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NAMIC Urges Lawmakers to Focus on Disaster Mitigation

Posted on 07 Jun 2013 by Neilson

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NAMIC on disaster mitigationSupporting research and mitigation efforts can help communities better withstand natural disasters and reduce the need for federal aid in rebuilding, the National Association of Mutual Insurance Companies said today in support of testimony by the Insurance Institute for Business & Home Safety before a joint hearing of two House subcommittees.

"Mitigation is by far the best and most cost effective means of reducing the losses from a natural catastrophe," said Jimi Grande, senior vice president of federal and political affairs for NAMIC. "With every dollar of federal spending under heavy scrutiny, we urge Congress to focus on forward-looking policies to reduce the need for taxpayer dollars after future disasters."

The House Science Subcommittees on Research and Technology conducted a joint hearing today to examine the National Windstorm Impact Reduction Act Reauthorization of 2013, or HR 1786, introduced by Rep. Randy Neugebauer, R-Texas. Debra Ballen, general counsel and senior vice president for public policy at IBHS, was the witness at the hearing.

"The property insurance industry's research priorities for wind mitigation are directly in line with policyholders' interests--less physical destruction, less economic loss, less societal displacement, fewer injuries and deaths," Ballen said in her testimony, "Breaking the cycle of destruction so that residential and commercial structures do not have to be put back together again and again will benefit building owners, occupants, communities, and insurers."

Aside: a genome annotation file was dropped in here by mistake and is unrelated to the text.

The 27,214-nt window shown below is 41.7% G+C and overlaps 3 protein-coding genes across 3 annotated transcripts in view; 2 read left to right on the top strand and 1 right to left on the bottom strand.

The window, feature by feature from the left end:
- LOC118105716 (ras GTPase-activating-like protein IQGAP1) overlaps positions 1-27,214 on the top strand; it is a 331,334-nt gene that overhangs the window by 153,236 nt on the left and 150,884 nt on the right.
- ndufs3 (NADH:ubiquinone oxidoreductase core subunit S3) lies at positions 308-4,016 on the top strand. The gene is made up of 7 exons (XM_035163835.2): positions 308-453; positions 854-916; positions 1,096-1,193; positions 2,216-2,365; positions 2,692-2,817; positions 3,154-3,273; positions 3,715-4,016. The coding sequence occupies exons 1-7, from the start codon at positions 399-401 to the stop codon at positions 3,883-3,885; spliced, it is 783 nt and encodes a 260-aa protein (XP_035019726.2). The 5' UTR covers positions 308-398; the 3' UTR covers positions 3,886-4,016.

HR 1786 would authorize the National Windstorm Impact Reduction Program through the fiscal year of 2016 and establish the National Institute of Standards and Technology as having primary responsibility for the program.

The legislation would also establish the Interagency Coordinating Committee on Windstorm Impact Reduction to craft a strategic plan for the NWIRP with prioritized goals for mitigation research objectives, clear roles for each agency involved in the program, and the methods for achieving practical results and assessing goals.

"By establishing a lead authority for the National Windstorm Impact Reduction Program, along with clearly defined goals and the processes to achieve them, Rep. Neugebauer's bill will help streamline our efforts on windstorm research and mitigation," Grande said.

NAMIC continues to strongly support efforts to improve our nation's defense against extreme weather through mitigation as a member of IBHS and one of the founders of the BuildStrong Coalition. In Washington, NAMIC and IBHS have been among leading proponents of the Safe Building Code Incentive Act, which would provide additional post-disaster funding for those states that adopt and enforce a model building code.

"The work being done by IBHS has been invaluable in demonstrating how building standards can significantly reduce the damage from extreme weather, and thus the need for federal disaster relief spending," Grande said.